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Temples after torture

Here we are in Siem Reap, ensconced in the Tokyo Guesthouse which has a crocodile pit next to it. We can look out our window and see about 25 crocs lazing about, occasionally grumbling but generally not doing much. Which is good.

The other day we went to Toul Sleng and the killing fields at Choeung Ek, just outside Phnom Penh. Toul Sleng was a high school until the Khmer Rouge took control of Cambodia, and they turned it into a prison/interrogation (torture) centre. Going there was a sobering experience to say the least. They have a gallery of the thousands of people interred there (about 17000 people all up). All bar 7 died in the place. That and the killing fields… well, I just don’t have the words to describe what it’s like and think of the absolute evil the Khmer Rouge visited on their fellow countryfolk. Men, women and kids of all ages, none were spared. It made me wonder what kind of threat they saw in pre-teen children and grandmothers. In one of the rooms at Toul Sleng, displayed with some examples of torture implements, were two damaged busts of Pol Pot. I had to fight a strong urge to kick them.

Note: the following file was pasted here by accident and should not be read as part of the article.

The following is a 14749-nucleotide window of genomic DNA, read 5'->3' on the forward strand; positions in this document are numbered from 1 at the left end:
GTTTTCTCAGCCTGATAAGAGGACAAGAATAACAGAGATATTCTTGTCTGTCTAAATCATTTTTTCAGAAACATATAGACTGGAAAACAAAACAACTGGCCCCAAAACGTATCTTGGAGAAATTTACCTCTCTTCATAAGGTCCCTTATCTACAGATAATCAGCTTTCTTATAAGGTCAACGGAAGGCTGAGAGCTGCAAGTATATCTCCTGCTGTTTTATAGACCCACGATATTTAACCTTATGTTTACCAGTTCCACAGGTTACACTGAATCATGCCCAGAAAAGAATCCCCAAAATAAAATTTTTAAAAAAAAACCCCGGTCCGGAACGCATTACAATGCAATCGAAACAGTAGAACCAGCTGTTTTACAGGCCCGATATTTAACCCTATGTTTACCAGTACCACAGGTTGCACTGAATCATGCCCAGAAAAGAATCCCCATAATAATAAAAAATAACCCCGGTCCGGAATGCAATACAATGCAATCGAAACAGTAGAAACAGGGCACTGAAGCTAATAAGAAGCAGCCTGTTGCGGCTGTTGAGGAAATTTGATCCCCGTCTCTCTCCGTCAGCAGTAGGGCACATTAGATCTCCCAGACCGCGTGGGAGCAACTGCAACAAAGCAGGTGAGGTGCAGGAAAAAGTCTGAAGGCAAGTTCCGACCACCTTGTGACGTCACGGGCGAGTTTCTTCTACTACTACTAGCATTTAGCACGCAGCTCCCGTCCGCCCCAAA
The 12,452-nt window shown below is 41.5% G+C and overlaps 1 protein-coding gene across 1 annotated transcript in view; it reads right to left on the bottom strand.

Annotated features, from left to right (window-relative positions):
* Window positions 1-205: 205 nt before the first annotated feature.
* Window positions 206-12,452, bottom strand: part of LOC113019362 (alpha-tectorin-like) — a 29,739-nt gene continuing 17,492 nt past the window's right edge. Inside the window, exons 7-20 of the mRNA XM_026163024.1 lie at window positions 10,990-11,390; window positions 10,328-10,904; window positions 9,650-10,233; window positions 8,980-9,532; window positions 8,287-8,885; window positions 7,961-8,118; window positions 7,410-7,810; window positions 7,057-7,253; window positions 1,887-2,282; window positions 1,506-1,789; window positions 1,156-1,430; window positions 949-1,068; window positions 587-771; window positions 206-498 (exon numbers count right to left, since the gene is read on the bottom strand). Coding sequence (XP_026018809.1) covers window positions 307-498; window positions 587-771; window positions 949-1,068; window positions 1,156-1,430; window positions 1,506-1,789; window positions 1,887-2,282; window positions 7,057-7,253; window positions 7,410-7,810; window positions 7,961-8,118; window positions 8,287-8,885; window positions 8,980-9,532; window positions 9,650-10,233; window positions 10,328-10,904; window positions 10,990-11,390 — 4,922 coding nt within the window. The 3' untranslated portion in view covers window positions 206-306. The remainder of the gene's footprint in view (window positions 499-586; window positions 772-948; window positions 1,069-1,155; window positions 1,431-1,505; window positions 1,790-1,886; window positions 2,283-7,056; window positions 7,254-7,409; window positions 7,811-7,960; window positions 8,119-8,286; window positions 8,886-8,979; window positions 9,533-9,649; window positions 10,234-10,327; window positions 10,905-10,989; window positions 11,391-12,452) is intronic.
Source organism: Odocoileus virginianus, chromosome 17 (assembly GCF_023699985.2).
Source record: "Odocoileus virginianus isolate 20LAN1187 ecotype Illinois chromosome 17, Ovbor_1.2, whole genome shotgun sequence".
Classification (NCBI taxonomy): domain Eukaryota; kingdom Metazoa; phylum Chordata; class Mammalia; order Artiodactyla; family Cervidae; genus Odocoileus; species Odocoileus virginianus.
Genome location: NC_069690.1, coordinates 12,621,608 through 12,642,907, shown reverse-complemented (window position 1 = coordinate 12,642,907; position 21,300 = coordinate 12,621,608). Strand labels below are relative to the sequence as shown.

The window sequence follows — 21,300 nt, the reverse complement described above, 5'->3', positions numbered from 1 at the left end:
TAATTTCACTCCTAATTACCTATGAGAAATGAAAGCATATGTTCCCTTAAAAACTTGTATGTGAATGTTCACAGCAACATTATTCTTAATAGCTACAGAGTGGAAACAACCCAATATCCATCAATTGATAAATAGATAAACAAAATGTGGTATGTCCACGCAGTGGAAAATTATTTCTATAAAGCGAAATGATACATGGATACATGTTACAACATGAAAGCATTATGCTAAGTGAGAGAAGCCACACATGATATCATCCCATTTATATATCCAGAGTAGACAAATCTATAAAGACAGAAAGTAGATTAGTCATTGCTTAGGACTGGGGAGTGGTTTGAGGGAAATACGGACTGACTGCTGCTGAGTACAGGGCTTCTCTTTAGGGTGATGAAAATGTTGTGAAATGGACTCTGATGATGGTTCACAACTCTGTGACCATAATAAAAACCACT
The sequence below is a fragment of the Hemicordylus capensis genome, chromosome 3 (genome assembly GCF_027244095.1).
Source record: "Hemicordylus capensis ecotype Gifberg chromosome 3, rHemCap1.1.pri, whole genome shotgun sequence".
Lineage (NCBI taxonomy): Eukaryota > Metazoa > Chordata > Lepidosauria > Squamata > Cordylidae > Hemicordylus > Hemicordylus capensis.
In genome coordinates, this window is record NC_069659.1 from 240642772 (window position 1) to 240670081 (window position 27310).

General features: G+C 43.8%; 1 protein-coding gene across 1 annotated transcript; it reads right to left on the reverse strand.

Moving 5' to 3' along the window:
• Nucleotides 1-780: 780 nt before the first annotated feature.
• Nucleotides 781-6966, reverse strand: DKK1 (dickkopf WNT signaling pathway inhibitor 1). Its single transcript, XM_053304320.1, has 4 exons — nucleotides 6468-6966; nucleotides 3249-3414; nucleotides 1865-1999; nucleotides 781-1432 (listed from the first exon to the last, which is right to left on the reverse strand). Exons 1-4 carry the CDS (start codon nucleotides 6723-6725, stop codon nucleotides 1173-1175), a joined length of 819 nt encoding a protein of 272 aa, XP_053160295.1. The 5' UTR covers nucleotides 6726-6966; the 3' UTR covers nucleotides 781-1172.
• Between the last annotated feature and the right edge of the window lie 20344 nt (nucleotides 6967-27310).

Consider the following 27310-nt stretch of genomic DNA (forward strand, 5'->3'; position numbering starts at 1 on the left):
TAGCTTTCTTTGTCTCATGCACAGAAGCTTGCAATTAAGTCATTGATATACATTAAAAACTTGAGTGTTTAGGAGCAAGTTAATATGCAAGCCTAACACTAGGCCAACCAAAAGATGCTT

Siem Reap, fortunately, will provide a far more positive vibe. Temples and monuments of Hindu and Buddhist nature, the oldest being built in around 900AD, jungle growing around and occasionally through them. We’ve not seen Angkor Wat yet, today we had a look at Prasat Kravan, Banteay Kdei and Ta Prohm. Amazing majestic structures built long long ago.

It kinda saddens me to think that I’m flying out of this region in 9 days. But I do miss home as well.

Hope everyone is doing well, I’ll be seeing some of you all in a few weeks.

Karsoe/Paul C.

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